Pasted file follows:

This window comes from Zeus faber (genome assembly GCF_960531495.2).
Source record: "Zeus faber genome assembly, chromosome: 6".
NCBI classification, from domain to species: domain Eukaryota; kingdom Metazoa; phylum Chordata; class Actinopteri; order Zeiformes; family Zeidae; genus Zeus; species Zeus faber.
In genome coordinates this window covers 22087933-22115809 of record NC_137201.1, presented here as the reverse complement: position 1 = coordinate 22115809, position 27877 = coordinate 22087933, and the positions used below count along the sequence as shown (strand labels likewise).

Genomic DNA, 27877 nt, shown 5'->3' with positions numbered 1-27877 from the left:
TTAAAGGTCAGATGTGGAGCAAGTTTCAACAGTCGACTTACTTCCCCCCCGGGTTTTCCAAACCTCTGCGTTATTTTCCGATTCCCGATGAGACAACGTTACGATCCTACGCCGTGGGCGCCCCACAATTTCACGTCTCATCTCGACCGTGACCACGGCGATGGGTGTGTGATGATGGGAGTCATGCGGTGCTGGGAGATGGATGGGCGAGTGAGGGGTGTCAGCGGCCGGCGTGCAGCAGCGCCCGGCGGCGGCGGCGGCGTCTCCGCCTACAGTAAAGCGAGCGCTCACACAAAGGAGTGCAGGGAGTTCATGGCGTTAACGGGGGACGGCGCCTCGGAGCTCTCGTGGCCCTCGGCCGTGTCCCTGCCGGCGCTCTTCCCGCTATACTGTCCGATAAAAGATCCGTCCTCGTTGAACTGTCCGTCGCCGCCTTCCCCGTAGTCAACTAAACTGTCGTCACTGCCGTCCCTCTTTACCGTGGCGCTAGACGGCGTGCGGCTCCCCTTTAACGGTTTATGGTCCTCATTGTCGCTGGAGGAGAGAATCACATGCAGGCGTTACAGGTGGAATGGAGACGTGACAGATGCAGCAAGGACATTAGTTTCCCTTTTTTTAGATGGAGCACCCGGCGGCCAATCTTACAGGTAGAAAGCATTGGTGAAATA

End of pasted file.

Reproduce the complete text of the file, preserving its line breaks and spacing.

This window comes from Zeus faber (genome assembly GCF_960531495.2).
Source record: "Zeus faber genome assembly, chromosome: 6".
NCBI classification, from domain to species: domain Eukaryota; kingdom Metazoa; phylum Chordata; class Actinopteri; order Zeiformes; family Zeidae; genus Zeus; species Zeus faber.
In genome coordinates this window covers 22087933-22115809 of record NC_137201.1, presented here as the reverse complement: position 1 = coordinate 22115809, position 27877 = coordinate 22087933, and the positions used below count along the sequence as shown (strand labels likewise).

Genomic DNA, 27877 nt, shown 5'->3' with positions numbered 1-27877 from the left:
TTAAAGGTCAGATGTGGAGCAAGTTTCAACAGTCGACTTACTTCCCCCCCGGGTTTTCCAAACCTCTGCGTTATTTTCCGATTCCCGATGAGACAACGTTACGATCCTACGCCGTGGGCGCCCCACAATTTCACGTCTCATCTCGACCGTGACCACGGCGATGGGTGTGTGATGATGGGAGTCATGCGGTGCTGGGAGATGGATGGGCGAGTGAGGGGTGTCAGCGGCCGGCGTGCAGCAGCGCCCGGCGGCGGCGGCGGCGTCTCCGCCTACAGTAAAGCGAGCGCTCACACAAAGGAGTGCAGGGAGTTCATGGCGTTAACGGGGGACGGCGCCTCGGAGCTCTCGTGGCCCTCGGCCGTGTCCCTGCCGGCGCTCTTCCCGCTATACTGTCCGATAAAAGATCCGTCCTCGTTGAACTGTCCGTCGCCGCCTTCCCCGTAGTCAACTAAACTGTCGTCACTGCCGTCCCTCTTTACCGTGGCGCTAGACGGCGTGCGGCTCCCCTTTAACGGTTTATGGTCCTCATTGTCGCTGGAGGAGAGAATCACATGCAGGCGTTACAGGTGGAATGGAGACGTGACAGATGCAGCAAGGACATTAGTTTCCCTTTTTTTAGATGGAGCACCCGGCGGCCAATCTTACAGGTAGAAAGCATTGGTGAAATA